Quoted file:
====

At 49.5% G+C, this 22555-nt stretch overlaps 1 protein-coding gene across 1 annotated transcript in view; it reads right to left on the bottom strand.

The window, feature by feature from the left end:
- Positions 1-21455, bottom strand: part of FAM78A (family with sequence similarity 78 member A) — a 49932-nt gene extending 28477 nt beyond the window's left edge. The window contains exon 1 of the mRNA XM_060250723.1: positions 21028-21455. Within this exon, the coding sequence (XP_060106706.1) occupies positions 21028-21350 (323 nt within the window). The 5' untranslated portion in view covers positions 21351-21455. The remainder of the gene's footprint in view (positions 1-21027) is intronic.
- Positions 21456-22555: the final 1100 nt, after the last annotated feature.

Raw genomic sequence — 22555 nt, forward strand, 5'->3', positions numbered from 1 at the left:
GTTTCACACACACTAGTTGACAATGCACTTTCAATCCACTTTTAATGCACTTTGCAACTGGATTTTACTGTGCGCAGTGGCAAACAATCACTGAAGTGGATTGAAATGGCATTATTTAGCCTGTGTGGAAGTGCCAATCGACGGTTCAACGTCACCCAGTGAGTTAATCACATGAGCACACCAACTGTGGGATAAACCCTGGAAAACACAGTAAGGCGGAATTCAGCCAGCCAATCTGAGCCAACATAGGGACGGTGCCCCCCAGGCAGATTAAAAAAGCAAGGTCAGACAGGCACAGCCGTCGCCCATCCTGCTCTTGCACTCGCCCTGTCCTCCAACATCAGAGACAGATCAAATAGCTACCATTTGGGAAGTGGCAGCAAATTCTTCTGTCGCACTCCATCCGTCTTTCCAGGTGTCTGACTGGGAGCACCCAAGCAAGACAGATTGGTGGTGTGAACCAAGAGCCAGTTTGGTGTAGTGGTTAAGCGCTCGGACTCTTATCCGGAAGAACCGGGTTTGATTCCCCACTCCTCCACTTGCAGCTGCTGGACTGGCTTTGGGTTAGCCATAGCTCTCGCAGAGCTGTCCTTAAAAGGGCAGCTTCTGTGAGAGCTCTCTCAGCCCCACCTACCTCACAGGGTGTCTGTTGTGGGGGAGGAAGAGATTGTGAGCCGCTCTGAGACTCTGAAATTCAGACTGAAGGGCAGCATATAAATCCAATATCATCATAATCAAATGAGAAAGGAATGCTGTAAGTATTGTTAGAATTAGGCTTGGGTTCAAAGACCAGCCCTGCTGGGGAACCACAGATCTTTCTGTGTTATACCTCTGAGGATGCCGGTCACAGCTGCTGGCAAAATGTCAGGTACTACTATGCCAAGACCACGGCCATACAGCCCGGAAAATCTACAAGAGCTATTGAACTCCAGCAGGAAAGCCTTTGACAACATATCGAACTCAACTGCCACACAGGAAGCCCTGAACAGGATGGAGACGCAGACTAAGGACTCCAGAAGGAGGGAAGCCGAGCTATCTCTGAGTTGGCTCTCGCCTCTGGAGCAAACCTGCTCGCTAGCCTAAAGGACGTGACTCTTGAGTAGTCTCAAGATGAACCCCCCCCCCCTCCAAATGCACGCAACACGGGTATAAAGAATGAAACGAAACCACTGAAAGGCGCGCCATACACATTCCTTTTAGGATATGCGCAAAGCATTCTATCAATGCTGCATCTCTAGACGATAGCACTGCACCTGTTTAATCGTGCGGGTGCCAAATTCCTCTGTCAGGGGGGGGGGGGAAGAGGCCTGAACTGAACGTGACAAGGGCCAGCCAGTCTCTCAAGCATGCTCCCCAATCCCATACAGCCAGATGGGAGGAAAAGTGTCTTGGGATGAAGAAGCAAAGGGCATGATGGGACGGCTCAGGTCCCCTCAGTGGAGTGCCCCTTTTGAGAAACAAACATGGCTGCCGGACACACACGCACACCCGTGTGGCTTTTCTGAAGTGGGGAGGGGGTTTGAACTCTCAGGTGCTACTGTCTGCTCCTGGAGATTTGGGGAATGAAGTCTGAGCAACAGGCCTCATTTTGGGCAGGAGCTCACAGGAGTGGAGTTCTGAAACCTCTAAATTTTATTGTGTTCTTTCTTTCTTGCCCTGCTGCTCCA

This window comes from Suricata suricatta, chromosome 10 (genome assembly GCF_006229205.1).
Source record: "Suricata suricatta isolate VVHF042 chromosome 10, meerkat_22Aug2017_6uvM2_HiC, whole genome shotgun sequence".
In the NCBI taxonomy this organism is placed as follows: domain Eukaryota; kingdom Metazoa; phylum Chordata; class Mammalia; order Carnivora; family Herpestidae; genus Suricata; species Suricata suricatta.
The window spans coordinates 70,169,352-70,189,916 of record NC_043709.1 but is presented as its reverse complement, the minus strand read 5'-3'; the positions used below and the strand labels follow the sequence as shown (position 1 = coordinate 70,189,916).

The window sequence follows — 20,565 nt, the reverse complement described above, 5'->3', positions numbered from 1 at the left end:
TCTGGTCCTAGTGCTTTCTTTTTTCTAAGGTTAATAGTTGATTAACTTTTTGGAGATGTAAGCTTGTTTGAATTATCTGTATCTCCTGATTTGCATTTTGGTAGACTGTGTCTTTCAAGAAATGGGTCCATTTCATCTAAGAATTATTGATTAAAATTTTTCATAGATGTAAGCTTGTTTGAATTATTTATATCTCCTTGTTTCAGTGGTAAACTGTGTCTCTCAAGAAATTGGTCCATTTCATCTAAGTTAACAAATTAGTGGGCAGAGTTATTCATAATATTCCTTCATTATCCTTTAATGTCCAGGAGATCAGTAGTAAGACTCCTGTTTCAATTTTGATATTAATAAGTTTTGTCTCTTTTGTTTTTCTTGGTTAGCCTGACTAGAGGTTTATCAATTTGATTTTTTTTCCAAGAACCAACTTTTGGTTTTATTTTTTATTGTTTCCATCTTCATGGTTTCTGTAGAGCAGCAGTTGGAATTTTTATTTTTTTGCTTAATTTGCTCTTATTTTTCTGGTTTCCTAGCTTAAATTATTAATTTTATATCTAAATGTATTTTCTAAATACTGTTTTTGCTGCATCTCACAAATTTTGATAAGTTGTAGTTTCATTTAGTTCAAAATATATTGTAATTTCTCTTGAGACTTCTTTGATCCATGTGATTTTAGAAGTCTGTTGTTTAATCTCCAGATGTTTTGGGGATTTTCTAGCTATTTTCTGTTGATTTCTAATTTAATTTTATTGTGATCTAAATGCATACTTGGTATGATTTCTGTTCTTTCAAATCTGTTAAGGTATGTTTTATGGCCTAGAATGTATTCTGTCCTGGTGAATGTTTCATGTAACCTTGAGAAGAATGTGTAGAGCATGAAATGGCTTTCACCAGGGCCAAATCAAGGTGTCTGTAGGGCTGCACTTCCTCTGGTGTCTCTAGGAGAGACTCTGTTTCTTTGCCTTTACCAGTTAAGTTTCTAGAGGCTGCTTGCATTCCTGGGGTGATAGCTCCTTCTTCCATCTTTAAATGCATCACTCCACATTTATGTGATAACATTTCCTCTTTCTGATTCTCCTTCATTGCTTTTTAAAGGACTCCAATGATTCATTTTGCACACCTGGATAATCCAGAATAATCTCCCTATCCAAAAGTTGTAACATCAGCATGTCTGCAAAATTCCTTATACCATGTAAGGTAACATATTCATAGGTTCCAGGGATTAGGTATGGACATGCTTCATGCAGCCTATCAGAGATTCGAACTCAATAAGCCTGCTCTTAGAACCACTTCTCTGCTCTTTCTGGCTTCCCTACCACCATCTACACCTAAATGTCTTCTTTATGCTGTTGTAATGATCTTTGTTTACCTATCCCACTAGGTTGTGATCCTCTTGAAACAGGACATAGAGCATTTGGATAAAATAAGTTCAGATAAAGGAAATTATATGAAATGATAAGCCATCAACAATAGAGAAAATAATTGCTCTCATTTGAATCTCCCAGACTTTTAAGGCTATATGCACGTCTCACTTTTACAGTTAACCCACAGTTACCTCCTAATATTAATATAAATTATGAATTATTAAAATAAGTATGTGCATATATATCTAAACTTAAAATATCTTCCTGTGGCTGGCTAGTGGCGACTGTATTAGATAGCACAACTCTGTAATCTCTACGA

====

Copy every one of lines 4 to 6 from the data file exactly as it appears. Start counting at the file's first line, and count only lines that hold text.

- Positions 21456-22555: the final 1100 nt, after the last annotated feature.

Raw genomic sequence — 22555 nt, forward strand, 5'->3', positions numbered from 1 at the left:
GTTTCACACACACTAGTTGACAATGCACTTTCAATCCACTTTTAATGCACTTTGCAACTGGATTTTACTGTGCGCAGTGGCAAACAATCACTGAAGTGGATTGAAATGGCATTATTTAGCCTGTGTGGAAGTGCCAATCGACGGTTCAACGTCACCCAGTGAGTTAATCACATGAGCACACCAACTGTGGGATAAACCCTGGAAAACACAGTAAGGCGGAATTCAGCCAGCCAATCTGAGCCAACATAGGGACGGTGCCCCCCAGGCAGATTAAAAAAGCAAGGTCAGACAGGCACAGCCGTCGCCCATCCTGCTCTTGCACTCGCCCTGTCCTCCAACATCAGAGACAGATCAAATAGCTACCATTTGGGAAGTGGCAGCAAATTCTTCTGTCGCACTCCATCCGTCTTTCCAGGTGTCTGACTGGGAGCACCCAAGCAAGACAGATTGGTGGTGTGAACCAAGAGCCAGTTTGGTGTAGTGGTTAAGCGCTCGGACTCTTATCCGGAAGAACCGGGTTTGATTCCCCACTCCTCCACTTGCAGCTGCTGGACTGGCTTTGGGTTAGCCATAGCTCTCGCAGAGCTGTCCTTAAAAGGGCAGCTTCTGTGAGAGCTCTCTCAGCCCCACCTACCTCACAGGGTGTCTGTTGTGGGGGAGGAAGAGATTGTGAGCCGCTCTGAGACTCTGAAATTCAGACTGAAGGGCAGCATATAAATCCAATATCATCATAATCAAATGAGAAAGGAATGCTGTAAGTATTGTTAGAATTAGGCTTGGGTTCAAAGACCAGCCCTGCTGGGGAACCACAGATCTTTCTGTGTTATACCTCTGAGGATGCCGGTCACAGCTGCTGGCAAAATGTCAGGTACTACTATGCCAAGACCACGGCCATACAGCCCGGAAAATCTACAAGAGCTATTGAACTCCAGCAGGAAAGCCTTTGACAACATATCGAACTCAACTGCCACACAGGAAGCCCTGAACAGGATGGAGACGCAGACTAAGGACTCCAGAAGGAGGGAAGCCGAGCTATCTCTGAGTTGGCTCTCGCCTCTGGAGCAAACCTGCTCGCTAGCCTAAAGGACGTGACTCTTGAGTAGTCTCAAGATGAACCCCCCCCCCCTCCAAATGCACGCAACACGGGTATAAAGAATGAAACGAAACCACTGAAAGGCGCGCCATACACATTCCTTTTAGGATATGCGCAAAGCATTCTATCAATGCTGCATCTCTAGACGATAGCACTGCACCTGTTTAATCGTGCGGGTGCCAAATTCCTCTGTCAGGGGGGGGGGGGAAGAGGCCTGAACTGAACGTGACAAGGGCCAGCCAGTCTCTCAAGCATGCTCCCCAATCCCATACAGCCAGATGGGAGGAAAAGTGTCTTGGGATGAAGAAGCAAAGGGCATGATGGGACGGCTCAGGTCCCCTCAGTGGAGTGCCCCTTTTGAGAAACAAACATGGCTGCCGGACACACACGCACACCCGTGTGGCTTTTCTGAAGTGGGGAGGGGGTTTGAACTCTCAGGTGCTACTGTCTGCTCCTGGAGATTTGGGGAATGAAGTCTGAGCAACAGGCCTCATTTTGGGCAGGAGCTCACAGGAGTGGAGTTCTGAAACCTCTAAATTTTATTGTGTTCTTTCTTTCTTGCCCTGCTGCTCCA